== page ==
From: Evelyn Cuthbert Subject: The resignationDate: Fri, 14 Jul 2006 12:03:36 -0400Dear Ms Ramser, Ms Fisher and Governor TaftI am the wife of a retiree and have been involved in educating myself for the past several years in the operations at STRS since the loss of our 13th check, the outrageous cost of our healthcare, and after reading Dennis Leone's list of facts and outrageous expenditures at STRS.I was appalled at the reason, Ms Fisher, you gave for your resignation. I have only known Dr. Leone for the past several years but I have found him to act only in a professional manor and in many types of circumstances. He is not the type to display actions that would jeopardize his credibility. He has done so much good and is well known. It's only because of Dennis and John Lazares that changes were made at all at STRS. I will, however, say he is probably passionate about doing things the right way to prevent any other catastrophies from inept decisions. He is looking to the future with 20-20 hind-sight.I find that some women in positions of power don't often embrace someone who has such passionate feelings toward their responsibilities and in this case fiduciary responsiblities especially women who have never been in a position of power before. An example may be cautioning the approval of contracts without having the contract in hand or reviewing the contract and taking at face value the Director's mere explanation of it's contents-yet approving the contract. This to me defies logic and common sense. Some women look at such passion and expertise with cool reserve and do the opposite of what is necessary since those suggestons may not have been initiated by the women themselves or they may feel that a man is telling them what to do and they don't appreciate the expertise.In my opinion if you felt "driven to resign", you must not have possessed the confidence in yourself necessary for the round table and your ability to debate the issues. This makes you sound unable to cope. There is alot of pressure there and there should be--tens of thousands of people and billions of dollars depend on your decisions and many of us who know about the outrageous expenditures do not trust most of you--you have not proven yourselves to us. It's not all baseball games, broadway shows and trips to Alaska anymore. What you do may cause even more lawsuits from those who are hired to serve us and not vise versa.I guess it also depends on what frame of reference you serve as a board member. From what I have seen and heard, Dennis' main goal is to prevent further injury to the system and prevent any further inept decisions that will cost us more in millions like the handling of the lawsuit from the STRS employees.When it comes to respect, in my opinion that there are 2 kinds. The respect one has for human life and people in general and the respect for a colleague and their professional expertise. Respect in the latter is something that is earned through actions.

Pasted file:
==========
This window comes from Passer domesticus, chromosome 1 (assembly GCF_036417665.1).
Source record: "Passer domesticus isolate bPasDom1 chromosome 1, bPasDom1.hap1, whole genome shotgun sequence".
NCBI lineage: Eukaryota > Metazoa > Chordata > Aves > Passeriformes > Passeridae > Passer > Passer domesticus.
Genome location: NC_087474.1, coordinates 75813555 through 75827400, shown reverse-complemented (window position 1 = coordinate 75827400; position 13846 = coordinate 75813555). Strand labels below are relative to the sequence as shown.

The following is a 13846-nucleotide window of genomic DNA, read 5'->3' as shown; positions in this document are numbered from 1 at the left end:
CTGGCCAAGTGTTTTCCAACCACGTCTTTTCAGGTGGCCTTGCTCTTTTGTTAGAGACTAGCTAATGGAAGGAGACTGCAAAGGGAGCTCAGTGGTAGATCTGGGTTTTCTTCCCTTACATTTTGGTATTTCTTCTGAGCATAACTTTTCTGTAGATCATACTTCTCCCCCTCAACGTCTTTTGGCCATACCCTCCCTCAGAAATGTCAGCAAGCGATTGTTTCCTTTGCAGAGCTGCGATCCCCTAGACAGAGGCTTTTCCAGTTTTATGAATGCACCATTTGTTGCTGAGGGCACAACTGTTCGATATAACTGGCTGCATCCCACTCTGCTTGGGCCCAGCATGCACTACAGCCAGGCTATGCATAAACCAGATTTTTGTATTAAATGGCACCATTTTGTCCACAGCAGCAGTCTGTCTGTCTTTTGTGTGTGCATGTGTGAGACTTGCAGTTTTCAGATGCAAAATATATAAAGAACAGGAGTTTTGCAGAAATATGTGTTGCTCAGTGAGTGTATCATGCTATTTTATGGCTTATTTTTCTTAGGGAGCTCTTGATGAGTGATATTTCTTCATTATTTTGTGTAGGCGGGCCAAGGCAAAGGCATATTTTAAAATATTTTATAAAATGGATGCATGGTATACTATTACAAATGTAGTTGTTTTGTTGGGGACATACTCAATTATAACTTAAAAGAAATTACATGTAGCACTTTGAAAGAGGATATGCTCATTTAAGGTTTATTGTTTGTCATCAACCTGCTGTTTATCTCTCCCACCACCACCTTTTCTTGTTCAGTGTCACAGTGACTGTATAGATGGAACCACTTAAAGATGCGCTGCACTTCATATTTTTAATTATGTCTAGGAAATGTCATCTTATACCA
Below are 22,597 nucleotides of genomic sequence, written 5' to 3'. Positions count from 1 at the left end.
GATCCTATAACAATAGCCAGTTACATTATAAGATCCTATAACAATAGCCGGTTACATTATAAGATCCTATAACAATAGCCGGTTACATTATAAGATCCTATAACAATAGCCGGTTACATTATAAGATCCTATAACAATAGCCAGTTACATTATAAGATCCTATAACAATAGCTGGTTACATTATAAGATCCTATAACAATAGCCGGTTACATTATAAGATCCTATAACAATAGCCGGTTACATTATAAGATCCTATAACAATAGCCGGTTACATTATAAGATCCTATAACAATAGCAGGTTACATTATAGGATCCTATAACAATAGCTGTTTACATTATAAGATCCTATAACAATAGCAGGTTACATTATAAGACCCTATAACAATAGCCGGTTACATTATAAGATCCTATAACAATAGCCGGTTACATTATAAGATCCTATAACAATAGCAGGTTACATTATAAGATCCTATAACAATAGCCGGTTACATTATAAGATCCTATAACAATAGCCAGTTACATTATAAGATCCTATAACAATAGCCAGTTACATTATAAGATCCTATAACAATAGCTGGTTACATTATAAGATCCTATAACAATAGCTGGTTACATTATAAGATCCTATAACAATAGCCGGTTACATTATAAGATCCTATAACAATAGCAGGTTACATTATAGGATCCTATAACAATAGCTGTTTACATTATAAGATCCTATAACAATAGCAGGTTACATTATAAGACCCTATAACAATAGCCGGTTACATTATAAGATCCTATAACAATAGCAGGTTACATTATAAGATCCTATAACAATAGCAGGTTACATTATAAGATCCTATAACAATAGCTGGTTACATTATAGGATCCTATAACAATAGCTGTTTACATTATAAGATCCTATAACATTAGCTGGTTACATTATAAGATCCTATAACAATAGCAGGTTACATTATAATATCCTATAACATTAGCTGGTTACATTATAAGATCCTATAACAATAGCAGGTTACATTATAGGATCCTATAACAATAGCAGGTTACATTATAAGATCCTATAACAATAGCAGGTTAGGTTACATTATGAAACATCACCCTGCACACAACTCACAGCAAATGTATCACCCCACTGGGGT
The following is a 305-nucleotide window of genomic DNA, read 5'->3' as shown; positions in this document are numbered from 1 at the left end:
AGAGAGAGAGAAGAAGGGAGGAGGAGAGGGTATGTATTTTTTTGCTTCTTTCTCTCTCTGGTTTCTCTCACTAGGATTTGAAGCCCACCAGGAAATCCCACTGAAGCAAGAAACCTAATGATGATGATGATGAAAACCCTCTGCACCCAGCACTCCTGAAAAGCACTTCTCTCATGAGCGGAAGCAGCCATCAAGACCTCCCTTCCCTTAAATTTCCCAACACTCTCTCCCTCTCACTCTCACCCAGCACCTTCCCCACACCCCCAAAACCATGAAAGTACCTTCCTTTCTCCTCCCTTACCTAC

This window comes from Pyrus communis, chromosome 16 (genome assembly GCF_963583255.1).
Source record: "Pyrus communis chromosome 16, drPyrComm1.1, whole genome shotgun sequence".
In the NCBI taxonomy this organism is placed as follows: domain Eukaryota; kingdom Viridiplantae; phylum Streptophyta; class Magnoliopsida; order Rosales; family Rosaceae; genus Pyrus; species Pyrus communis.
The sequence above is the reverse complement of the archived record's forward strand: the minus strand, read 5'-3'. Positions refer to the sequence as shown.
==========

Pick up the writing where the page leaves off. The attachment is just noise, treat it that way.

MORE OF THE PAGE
Paul Boyer Writes Re: CORE meeting July 20 at STRS: